So, there's something about the human experience and opportunity where if we do personally and individually go a little deeper, that will reward us, life will be more meaningful, we will be more vibrantly alive, helpful, inspirational to others. At the point of death, looking back, we will likely feel that we lived a full life. So, how can I live in that way myself and be helpful to people to cultivate those ideas? I guess I would say to healthcare professionals really explore, really challenge yourself and learn. If psychedelic medicine resonates, find pathways to safely, legally, take these medicines, learn from them. 


If you're a healthy person living a full life that is often helpful to others in whatever discipline you may work from -- as a physician, as a nurse, as a pastoral counselor, psychologist, etc -- being healthy, living a wholehearted full life, in and of itself is part of being helpful to others. And so how people create that for themselves, I guess that may be one of the focal questions, but to invite people to really take that on, because life really will come and go, and we don't know when. So the more we're mindful, focus attention on the present moment, live life fully and meaningfully, that's very helpful to do, however challenging it may be at times.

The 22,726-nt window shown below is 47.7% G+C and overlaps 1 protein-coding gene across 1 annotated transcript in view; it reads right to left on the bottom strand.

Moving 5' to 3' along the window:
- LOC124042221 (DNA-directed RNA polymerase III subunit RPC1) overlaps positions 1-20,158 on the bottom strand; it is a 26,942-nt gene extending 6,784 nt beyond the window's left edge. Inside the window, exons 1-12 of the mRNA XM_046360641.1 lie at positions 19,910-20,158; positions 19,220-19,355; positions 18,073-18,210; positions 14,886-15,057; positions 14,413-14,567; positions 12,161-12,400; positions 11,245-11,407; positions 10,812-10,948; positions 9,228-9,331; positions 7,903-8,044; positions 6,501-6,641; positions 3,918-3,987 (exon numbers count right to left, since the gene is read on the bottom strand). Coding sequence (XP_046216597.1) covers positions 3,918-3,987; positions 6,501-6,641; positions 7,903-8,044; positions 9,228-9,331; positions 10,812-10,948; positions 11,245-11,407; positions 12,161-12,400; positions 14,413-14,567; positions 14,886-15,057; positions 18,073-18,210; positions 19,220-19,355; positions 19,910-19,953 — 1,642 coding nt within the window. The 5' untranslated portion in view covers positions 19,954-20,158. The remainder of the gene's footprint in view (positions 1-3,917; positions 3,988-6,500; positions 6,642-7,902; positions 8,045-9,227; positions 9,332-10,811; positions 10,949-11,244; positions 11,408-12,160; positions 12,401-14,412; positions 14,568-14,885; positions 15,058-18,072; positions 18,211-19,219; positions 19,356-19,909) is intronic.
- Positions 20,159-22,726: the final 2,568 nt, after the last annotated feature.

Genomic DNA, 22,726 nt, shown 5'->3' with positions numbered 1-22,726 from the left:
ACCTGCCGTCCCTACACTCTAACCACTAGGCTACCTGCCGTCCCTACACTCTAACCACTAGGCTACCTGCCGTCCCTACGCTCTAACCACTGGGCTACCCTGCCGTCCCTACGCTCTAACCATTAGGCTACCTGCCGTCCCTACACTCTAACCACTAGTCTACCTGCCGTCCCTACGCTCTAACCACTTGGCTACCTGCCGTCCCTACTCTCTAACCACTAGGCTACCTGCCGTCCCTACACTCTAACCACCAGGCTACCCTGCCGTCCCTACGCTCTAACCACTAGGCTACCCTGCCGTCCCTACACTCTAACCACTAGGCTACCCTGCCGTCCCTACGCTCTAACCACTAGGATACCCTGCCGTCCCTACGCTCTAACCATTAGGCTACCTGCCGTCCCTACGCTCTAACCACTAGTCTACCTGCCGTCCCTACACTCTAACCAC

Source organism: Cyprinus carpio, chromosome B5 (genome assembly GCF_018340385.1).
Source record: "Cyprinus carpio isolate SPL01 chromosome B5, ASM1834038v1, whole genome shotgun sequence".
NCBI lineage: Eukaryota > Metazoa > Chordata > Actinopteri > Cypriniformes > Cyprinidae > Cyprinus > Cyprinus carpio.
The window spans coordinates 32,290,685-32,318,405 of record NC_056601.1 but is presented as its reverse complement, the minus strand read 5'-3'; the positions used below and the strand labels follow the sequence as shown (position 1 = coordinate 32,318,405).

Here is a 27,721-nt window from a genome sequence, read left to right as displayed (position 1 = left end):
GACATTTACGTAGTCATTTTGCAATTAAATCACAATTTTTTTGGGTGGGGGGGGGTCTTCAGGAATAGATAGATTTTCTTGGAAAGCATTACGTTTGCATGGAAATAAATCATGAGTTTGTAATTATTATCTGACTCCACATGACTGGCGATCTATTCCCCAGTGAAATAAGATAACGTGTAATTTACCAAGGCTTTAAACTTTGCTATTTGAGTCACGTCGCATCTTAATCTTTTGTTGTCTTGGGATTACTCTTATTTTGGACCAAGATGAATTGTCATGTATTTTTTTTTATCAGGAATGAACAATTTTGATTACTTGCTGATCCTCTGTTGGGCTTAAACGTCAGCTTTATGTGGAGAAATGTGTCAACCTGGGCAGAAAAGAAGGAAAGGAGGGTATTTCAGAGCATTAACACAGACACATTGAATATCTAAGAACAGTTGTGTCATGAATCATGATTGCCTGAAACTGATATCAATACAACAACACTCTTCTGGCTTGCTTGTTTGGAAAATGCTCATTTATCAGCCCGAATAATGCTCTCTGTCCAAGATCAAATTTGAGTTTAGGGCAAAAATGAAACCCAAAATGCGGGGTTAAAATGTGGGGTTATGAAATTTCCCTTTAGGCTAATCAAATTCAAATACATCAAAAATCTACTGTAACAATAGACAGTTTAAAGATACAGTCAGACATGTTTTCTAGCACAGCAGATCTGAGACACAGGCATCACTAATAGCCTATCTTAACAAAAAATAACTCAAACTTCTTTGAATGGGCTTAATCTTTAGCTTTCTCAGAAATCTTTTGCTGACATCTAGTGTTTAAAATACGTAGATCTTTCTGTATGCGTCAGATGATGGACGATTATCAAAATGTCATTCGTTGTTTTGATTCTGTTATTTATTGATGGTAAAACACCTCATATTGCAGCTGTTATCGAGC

Bill: Yeah, I don't know what I can add to that, Brian. That's great. For those of you early or even late in your careers, if you're really interested in this frontier, just know that we need you. If this is really going to take off, we need many well-trained psychedelic therapists and it's worth checking out if you're not familiar with it.


Shiv: On that very positive note, I really want to thank you both, Bill and Brian, for taking the time to be with us on Raise the Line, but more importantly, for the work that you've done over the last several decades to literally birth this field and bring it to where it is right now. So, thank you both again for raising the line. 


Bill: Well, thank you, Shiv. 


Brian: Yeah, thanks for all the work you're doing as well, Shiv. Really honor your contribution to the field. 


Shiv: Thank you. And with that, I'm Shiv Gaglani. Thank you to our audience for checking out today's show and remember to do your part to raise the line and strengthen the healthcare system. We're all in this together. Take care.